In this cohort of 120 postpartum women with major depression, plasma lipids were observed to be elevated between 1 and 14 weeks postpartum. The very high early postpartum total cholesterol and LDL-C levels we found in postpartum women with depression are consistent with results in the sparse literature published more than three decades ago on general populations of postpartum women. In 1979, Potter and Nestel5
reported that plasma lipids were elevated postpartum. They followed 43 women through pregnancy and the first year after delivery and found total cholesterol elevated at an average just above 250
mg/dL at 6 weeks and still slightly higher than prepregnancy baseline at 52 weeks. Darmody and Postle17
studied 34 women and showed a similar pattern and values for total cholesterol at approximately 250
mg/dL at 6 weeks, but they reported a return to baseline by 40 weeks.
Van Stiphout et al.6
compared total cholesterol and HDL-C in 831 Dutch women and reported that women who had ever been pregnant had slightly higher total cholesterol and lower HDL-C levels than similar never pregnant women. Sixty women studied from early pregnancy through 40 days postpartum by Jimenez et al.1
showed persistently elevated total cholesterol at 40 days, with a mean of 240
mg/day. As in our study, women who breastfed had more favorable lipid profiles postpartum than had their formula-feeding peers.17,18
Physiologically, this is plausible, based on alterations in lipid metabolism required for lactation. It is also possible that breastfeeding is a marker for overall better health, as women who breastfeed tend to be healthier, with higher socioeconomic status and educational attainment, than formula-feeding women. The potential positive effect of breastfeeding on lipids could represent a reduction in long-term risk and is an additional reason to promote breastfeeding to improve public health.
Both older age and higher BMI have been shown to be associated with elevated total cholesterol and LDL-C, as in our study.19
Although African Americans have higher rates of CVD, race has not been consistently shown to be associated with differences in lipid profiles.20
Previous studies of postpartum lipids have shown no association with maternal age1,5,17,18,21
Several studies, however, either did not examine these covariants, did not report their significance, or only examined them in relation to change in lipids over time rather than for absolute lipid levels. Because of this, as well as the multiethnic nature of our sample and the increasing rate of obesity in the United States since some of the older studies were published, it is difficult to accurately compare these results.
HDL-C has been studied more recently. In two published reports from the Coronary Artery Risk Development in Young Adults (CARDIA) study,21,22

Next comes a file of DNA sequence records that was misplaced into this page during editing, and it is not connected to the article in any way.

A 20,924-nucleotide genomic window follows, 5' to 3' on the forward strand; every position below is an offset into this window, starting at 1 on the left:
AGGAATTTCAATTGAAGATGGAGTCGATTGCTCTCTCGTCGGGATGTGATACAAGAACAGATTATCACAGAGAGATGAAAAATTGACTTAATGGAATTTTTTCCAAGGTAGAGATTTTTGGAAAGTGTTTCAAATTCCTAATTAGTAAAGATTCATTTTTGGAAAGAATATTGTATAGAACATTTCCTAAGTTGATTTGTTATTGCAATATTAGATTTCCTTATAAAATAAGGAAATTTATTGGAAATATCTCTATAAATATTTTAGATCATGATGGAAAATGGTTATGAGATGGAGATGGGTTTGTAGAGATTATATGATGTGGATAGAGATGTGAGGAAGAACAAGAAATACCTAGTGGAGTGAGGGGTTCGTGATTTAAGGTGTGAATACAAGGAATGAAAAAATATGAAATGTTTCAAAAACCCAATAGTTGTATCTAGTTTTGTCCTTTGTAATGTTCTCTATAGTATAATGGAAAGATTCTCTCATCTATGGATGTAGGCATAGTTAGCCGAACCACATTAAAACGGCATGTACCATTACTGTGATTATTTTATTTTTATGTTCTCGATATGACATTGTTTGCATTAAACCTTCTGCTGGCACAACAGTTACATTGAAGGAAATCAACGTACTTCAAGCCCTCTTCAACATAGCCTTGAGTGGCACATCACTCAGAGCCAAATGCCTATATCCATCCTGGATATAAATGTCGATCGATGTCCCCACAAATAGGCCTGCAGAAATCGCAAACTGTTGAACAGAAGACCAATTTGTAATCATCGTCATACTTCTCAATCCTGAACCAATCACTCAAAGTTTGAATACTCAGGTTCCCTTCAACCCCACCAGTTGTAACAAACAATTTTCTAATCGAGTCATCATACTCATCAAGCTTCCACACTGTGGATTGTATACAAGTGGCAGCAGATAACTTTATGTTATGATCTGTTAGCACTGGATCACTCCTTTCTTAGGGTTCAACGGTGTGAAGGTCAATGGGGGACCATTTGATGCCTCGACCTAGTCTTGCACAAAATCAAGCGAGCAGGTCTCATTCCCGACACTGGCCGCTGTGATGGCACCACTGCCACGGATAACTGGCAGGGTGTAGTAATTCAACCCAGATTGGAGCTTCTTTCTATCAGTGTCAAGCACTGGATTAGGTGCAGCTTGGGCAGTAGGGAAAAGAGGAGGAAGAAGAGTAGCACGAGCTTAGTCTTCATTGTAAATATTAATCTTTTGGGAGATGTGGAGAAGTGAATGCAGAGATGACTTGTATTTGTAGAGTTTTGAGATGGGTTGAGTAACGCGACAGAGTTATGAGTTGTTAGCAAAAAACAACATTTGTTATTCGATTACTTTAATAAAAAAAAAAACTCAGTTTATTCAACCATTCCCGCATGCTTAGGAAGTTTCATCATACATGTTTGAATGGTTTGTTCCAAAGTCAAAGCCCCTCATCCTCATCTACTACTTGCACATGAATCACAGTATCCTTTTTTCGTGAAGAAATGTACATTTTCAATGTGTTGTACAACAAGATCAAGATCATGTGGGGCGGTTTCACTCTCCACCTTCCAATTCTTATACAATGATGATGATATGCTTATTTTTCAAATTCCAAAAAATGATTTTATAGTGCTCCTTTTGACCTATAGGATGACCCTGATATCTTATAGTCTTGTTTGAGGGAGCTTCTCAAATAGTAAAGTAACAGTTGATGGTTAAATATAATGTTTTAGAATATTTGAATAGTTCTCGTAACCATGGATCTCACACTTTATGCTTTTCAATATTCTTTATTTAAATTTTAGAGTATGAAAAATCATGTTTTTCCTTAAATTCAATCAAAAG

postpartum HDL-C was found to be decreased compared to prepregnancy levels for a period of 10 years after the first pregnancy, consistent with van Stiphout's findings.6
This is suggestive of long-term lipid alterations produced by pregnancy.
The strengths of this study include the relatively large sample of postpartum women who provided standardized, fasting measures of plasma lipids done in the same laboratory. Laboratory assessments for thyroid function, complete blood count (CBC), full metabolic screens, and detailed information on breastfeeding status were available for all participants. The data () provide a visual representation of the decline in total cholesterol by postpartum week to aid interpretation of laboratory values obtained in postpartum women. We established the average time of return of cholesterol to the desired value of <200
mg/dL to be 6 weeks after birth. Study participants were recruited from a diverse community, which increases generalizability. Finally, PPD was diagnosed objectively with DSM-4 diagnostic interviews.
Although the sample size allows a reasonable evaluation of postpartum lipids, it is too small to identify contributions from pregnancy complications, such as preeclampsia or gestational diabetes. Likewise, it would be preferable to have prepregnancy BMI on all subjects, and some are missing from this sample. Because of methodologic differences, we are unable to directly compare the results from our depressed population with the populations previously studied. Finally, prepregnancy lipid levels for comparison would allow us to make interperson comparisons that we are unable to do with our current data.
The possible long-term effects of elevated postpartum lipids on health, including potential interaction with depression as well as cardiovascular health, are an area for further study. In depressed patients, lipoprotein structure is changed toward increasing LDL-C and higher atherogenic potential, and remission is associated with improvement of the LDL-C/HDL-C ratio.23
Longitudinal assessment to determine if subgroups of postpartum women at risk (such as those with depression) have sustained serum cholesterol elevations are also needed. The women in this RCT will be evaluated for lipid profiles related to both treatment assignment and remission status at study completion. People with severe mental illness, including refractory depression, are at increased risk of early death.24
Women with depression are more likely to be obese and may already be at increased risk of death from CVD. Additional studies on the effects of reproductive life, including pregnancy and lactation, are required to understand the cumulative burden of risk factors throughout life and their role in future health. This study is the first step in understanding whether physiologic changes in lipid metabolism caused by pregnancy may affect long-term health outcomes in women with depression.